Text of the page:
Eskom contractor ABB agrees to pay back R1.6bn for 'over-payments'
Construction company ABB has committed to pay back nearly R1.6bn to Eskom for “over-payments” made on contracts with the power utility.
The payment will be made within 14 days of the settlement agreement being signed.
Interim Eskom chairperson Malegapuru Makgoba said this amount was subject to court approval.
“This is the beginning of the story of recovering money stolen through corrupt means,” said Makgoba.
The announcement was made at a joint briefing on Friday afternoon.
According to advocate Andy Mothibi of the Special Investigating Unit (SIU), ABB co-operated fully with the unit's investigation into an irregular tender it received for the construction of Eskom’s Kusile’s power plant.
Mothibi said when they approached ABB with allegations about the company receiving the multibillion-rand tender contract irregularly, ABB conducted its own internal investigations into the matter.
Eskom and the Special Investigations Unit (SIU) announced a historic payment agreement between contractor ABB and the power utility during a media briefing on December 11 2020. The power utility will receive close to R1.6bn in "over-payments" stemming from an irregular tender awarded to the construction company.
ABB returned to the SIU and said it had found evidence of corruption in the manner in which the company had secured the contract with Eskom.
Mothibi said during their investigation, the SIU roped in assistance from the FBI (Federal Bureau of Investigation in the US), which was integral because some witnesses allegedly connected to the dubious contract were abroad.
Following revelations that there was corrupt activity, Mothibi said ABB again approached the SIU with an offer of settlement. It was eventually agreed the amount owed to Eskom was almost R1.6bn for over-payments.
“We are thrilled to see this kind of recovery,” Mothibi said.
Meanwhile, criminal investigations are under way.
The SIU has successfully identified who within Eskom was possibly behind the awarding of the dubious contract.
Mothibi said those responsible had since left the company, but stressed “resignation only terminates the employer-employee relationship” and did not absolve anyone from criminal liability.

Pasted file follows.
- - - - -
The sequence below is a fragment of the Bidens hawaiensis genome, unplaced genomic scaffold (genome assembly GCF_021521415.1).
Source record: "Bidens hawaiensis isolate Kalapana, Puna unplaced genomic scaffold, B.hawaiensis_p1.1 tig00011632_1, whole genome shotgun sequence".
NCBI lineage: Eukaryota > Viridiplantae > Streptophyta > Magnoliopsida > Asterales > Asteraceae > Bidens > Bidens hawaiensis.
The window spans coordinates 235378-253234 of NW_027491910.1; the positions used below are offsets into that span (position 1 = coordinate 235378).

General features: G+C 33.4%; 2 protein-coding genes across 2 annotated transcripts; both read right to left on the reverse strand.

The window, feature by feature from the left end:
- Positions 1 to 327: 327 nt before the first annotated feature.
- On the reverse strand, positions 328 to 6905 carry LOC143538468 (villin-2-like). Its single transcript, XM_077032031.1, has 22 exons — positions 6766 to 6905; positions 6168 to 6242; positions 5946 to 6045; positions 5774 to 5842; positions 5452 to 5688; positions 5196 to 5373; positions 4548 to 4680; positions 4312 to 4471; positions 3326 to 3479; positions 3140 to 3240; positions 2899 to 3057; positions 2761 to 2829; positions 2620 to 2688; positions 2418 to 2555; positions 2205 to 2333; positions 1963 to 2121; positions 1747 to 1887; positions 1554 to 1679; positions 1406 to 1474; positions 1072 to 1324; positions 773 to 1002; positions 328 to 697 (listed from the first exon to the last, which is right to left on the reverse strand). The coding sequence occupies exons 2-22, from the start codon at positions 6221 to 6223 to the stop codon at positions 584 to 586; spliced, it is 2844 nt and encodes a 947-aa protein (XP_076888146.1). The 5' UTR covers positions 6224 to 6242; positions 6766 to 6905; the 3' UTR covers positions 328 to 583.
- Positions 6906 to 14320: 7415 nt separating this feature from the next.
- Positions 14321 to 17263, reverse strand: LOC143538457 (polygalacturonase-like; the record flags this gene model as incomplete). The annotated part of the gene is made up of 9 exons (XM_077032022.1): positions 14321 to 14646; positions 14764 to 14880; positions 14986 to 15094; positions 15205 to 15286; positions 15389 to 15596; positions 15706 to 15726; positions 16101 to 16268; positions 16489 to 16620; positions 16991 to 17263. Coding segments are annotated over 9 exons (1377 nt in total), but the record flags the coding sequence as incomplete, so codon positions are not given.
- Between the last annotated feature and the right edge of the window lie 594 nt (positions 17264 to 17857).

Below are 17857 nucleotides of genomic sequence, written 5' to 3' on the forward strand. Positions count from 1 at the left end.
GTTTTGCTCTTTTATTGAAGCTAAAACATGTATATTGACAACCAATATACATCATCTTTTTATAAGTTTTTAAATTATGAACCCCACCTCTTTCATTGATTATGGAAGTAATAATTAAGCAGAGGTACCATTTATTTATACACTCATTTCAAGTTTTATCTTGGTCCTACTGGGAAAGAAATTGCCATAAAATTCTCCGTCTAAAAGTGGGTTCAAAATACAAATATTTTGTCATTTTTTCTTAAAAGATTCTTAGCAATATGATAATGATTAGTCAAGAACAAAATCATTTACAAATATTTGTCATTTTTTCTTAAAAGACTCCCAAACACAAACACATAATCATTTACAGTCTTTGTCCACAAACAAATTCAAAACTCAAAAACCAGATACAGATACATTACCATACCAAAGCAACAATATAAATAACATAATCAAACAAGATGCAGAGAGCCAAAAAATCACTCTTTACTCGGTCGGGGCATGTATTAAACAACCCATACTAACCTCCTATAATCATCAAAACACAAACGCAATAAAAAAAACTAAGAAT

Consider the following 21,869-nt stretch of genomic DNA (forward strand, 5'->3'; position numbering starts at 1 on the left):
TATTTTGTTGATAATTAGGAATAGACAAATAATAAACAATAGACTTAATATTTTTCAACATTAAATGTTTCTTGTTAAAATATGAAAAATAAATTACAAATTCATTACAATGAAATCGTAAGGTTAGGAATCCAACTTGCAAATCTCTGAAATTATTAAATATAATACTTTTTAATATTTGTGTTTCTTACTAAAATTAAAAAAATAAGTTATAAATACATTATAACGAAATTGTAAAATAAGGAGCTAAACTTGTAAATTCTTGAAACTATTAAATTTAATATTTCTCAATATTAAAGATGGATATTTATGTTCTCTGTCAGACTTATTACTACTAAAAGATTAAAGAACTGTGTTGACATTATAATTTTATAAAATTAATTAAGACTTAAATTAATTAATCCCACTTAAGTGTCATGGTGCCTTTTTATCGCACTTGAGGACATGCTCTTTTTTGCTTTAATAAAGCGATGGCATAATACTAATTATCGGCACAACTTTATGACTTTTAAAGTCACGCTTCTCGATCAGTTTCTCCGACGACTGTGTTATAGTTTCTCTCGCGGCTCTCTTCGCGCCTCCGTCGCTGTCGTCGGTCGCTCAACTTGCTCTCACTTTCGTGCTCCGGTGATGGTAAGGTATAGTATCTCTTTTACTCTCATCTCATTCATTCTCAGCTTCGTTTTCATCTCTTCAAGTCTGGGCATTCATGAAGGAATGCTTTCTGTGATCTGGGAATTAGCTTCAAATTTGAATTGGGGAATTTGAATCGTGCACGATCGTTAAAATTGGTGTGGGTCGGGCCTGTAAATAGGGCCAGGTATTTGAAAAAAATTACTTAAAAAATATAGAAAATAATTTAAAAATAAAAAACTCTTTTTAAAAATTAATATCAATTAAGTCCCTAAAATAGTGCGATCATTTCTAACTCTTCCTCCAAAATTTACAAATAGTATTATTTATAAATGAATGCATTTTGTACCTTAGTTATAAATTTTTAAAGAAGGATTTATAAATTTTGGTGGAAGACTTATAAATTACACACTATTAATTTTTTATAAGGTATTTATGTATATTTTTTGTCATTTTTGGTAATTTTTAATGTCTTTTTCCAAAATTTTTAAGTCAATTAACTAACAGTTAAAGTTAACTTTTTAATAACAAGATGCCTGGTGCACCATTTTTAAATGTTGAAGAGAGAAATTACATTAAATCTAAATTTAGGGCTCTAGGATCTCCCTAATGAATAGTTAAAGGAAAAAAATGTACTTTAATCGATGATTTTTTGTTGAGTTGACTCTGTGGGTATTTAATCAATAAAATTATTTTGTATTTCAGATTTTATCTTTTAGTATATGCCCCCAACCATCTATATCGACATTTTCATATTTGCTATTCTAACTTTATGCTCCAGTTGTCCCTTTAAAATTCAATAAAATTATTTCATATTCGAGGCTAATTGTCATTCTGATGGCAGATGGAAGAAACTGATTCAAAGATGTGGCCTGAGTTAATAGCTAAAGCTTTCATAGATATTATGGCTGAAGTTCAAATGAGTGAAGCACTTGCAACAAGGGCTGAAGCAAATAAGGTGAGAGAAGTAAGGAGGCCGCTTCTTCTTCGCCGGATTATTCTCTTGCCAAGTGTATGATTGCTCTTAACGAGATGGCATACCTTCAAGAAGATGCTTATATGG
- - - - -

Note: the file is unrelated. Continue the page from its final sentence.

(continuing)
He said these people would be brought to book to account legally.
At the briefing, it was also revealed that a company linked to the stepdaughter of former Eskom CEO Matshela Koko was involved in the irregular and fraudulent contract awarded to ABB SA.
While the SIU was reluctant to reveal the names of Eskom and ABB SA officials who were allegedly linked to the irregular contract, Eskom group chief executive André de Ruyter revealed Impulse International was a subcontractor to ABB.
Investigations were continuing and no-one had been criminally charged for the multibillion-rand contract unlawfully awarded to the company.
De Ruyter said, despite the irregularities and criminal activity that went into ABB securing the contract, the parastatal would continue working with ABB on completion of the Kusile project. However, he said ABB would no longer be making a profit from the contract.
He it was in the best interest of the country to continue the work with ABB because removing them from the project would delay completion of the much-needed power plant, and could also cost Eskom more money.
De Ruyter said it was “impractical to blacklist the company”, and bringing in a new contractor would mean a four-year delay to getting the plant operational. This would, in turn, increase the risk of load-shedding.
Meanwhile, on Impulse’s role, it came to light in 2017 that Koko had personally signed a deviation order that allowed his step-daughter’s company Impulse International to score a R66m deal from Eskom without going out to tender.
His stepdaughter Koketso Choma‚ who was living with him at the time‚ became a director and shareholder of Impulse shortly after the contract was awarded.
Choma initially received a 25% stake hidden in a trust‚ which was later increased to 35%.
Eskom later awarded Impulse nine contracts worth R380m and sub-contracts worth another R260m.